How to Create Guitar Speaker Cabinets How to Create Guitar Speaker Cabinets

What You'll Need
3/4-inch thick plywood or MDF (not particle board), enough to make the cabinet
Jigsaw
Table saw or circular saw
Compass
Pencil
Hammer
Drywall screws
Electric screwdriver
Adhesive like liquid nails
Handles, wheels or other hardware including screws ti suit
Grill cloth or metal grate
Jack plate and input jack
Stapler and staples (if necessary)
Adhesive

An essential part of an electric guitar rig, speaker cabinets keep the sound directed and crisp. Making a cabinet is not too difficult with a few tools and it can be cheaper than buying a name brand cabinet. Perhaps you have a certain appearance in mind or just can't find what you are looking for. Don't skimp on the speakers as they will dictate the tonal quality and volume of the cabinet.

 

Step 1—Prepare the Speaker Board

Decide on how many speakers you will be placing into your cabinets. Keep in mind that twice the number of drivers doesn't necessarily mean twice the sound output, however more speakers are louder due to the increase in cone surface area. Measure the cabinet. It should be big enough to hold the speakers plus about 2 inches of clearance on each side. For example, if you are housing 2 x 12-inch speakers, the cabinet would need to be at least 28 inches high/long by 14 inches in depth.  

Step 2—Make the Cabinet

Measure and cut out the cabinet. With a compass, draw the circles and cut out the holes in the front panel with a jigsaw. Cut on the outside of your circle so the hole/s end up about 1/16-inch larger than the speaker frame. Leave the back open to prevent overheating. An open back also means that you don't have to worry about internal volumes and calculations. Although a dovetail joint is best, you can use butt joints. Glue and reinforce the joints with the drywall screws. Leave to dry. Reinforce the joints inside the corners with triangle shaped stock pieces. Glue these into place inside the right angle joints.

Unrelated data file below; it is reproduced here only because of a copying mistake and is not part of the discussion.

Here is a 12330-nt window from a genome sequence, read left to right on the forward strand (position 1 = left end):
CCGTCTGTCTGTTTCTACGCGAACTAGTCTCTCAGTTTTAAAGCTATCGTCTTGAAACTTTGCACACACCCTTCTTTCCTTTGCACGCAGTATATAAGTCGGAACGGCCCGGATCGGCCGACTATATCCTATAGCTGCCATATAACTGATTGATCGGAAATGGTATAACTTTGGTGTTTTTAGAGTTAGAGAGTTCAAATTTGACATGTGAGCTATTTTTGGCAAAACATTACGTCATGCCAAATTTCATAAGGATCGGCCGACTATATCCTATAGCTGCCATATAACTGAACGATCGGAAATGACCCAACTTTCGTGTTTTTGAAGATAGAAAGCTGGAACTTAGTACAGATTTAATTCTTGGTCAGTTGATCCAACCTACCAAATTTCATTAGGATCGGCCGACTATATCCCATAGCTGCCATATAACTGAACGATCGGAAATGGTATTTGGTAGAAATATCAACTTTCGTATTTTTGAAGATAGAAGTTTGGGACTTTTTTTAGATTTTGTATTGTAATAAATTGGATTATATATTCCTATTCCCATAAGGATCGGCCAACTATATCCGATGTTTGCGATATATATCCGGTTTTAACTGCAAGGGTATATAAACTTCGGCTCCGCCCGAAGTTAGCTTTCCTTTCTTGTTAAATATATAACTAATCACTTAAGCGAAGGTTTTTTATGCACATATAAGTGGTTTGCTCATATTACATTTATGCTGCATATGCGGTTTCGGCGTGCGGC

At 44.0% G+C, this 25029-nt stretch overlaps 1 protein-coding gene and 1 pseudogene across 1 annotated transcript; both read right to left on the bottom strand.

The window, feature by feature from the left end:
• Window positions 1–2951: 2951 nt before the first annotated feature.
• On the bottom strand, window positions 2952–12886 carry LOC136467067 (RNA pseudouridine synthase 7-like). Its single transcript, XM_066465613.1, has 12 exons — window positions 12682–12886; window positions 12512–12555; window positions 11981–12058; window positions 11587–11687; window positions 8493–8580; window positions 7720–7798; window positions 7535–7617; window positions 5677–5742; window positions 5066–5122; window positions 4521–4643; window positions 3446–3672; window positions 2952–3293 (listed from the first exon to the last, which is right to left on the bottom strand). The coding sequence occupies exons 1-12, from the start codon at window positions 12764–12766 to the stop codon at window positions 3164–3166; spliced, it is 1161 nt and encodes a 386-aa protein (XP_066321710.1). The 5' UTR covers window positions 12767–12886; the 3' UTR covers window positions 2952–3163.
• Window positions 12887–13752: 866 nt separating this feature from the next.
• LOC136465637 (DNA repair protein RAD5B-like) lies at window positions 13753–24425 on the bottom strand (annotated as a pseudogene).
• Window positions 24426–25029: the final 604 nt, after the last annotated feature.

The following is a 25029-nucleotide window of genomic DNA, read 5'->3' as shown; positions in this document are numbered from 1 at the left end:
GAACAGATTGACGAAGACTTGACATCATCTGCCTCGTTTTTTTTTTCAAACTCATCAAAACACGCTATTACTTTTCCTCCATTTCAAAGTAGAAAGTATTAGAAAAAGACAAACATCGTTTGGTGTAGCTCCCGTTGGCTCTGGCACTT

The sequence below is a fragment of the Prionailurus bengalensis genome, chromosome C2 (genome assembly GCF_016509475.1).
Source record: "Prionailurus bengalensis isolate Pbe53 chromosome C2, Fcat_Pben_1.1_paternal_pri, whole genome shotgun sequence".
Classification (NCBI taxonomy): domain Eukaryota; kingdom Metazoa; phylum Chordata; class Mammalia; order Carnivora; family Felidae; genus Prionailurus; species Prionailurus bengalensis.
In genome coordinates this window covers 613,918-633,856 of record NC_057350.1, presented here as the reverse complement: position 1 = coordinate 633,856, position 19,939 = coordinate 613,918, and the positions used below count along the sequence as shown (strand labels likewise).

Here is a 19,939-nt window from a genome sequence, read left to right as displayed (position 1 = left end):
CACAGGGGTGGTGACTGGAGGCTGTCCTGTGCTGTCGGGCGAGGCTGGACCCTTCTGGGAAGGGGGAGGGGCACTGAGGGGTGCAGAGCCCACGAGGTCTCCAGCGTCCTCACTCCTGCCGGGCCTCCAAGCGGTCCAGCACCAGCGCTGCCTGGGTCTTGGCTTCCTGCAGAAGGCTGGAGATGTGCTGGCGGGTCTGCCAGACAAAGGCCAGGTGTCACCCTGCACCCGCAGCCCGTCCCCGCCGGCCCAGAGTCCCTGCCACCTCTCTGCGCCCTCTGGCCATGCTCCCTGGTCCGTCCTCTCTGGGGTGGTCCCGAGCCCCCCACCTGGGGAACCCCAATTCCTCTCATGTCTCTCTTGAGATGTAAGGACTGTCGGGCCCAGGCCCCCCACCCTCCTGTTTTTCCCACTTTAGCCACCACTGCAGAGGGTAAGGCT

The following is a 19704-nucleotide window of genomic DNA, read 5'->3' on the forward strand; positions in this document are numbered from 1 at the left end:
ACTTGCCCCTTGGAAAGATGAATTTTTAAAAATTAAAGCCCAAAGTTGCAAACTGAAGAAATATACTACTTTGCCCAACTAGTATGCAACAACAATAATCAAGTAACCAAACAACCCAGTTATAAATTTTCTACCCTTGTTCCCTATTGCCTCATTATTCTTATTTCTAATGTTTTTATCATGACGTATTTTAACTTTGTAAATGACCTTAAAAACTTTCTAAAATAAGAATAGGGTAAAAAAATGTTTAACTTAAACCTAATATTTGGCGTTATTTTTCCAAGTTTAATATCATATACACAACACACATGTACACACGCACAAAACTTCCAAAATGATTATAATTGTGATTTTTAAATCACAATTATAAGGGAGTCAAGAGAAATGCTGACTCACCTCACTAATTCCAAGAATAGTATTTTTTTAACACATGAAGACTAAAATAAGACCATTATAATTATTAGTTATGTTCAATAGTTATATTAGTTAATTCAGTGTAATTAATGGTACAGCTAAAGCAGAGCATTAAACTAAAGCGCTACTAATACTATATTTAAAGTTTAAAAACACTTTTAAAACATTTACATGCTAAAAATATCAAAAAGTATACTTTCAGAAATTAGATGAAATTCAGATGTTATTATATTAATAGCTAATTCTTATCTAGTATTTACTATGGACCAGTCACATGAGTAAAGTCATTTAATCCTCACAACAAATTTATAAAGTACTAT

The board holding the speakers is recessed about 2 inches. Place a cross member in the rear, big enough to accommodate the input jack. 

Step 3—Install the Jack

Wire and install the jack plate and input jack. Mount the jack plate to the exterior by cutting a hole in the rear of the speaker box and screwing into place. Don't use a regular ¼-inch jack or a spring-loaded push button type terminal. These types will pull out during a gig. Solder all connections.

 Step 4—Cover the Cabinet

You could spray paint the box black with paint but it will improve the look if you staple or glue velvet fabric, or short pile carpet to the box. This also improves the durability of the box if it is being moved about a lot. 

Step 5—Affix the Hardware

Affix handles, wheels and other hardware to the box. You can also dress up your speaker box by attaching a grill to the front. You can choose to use commercial grille cloth or metal grate. 

For better acoustics, line the inside of the cabinet with acoustically absorbent material. This improves panel damping. 

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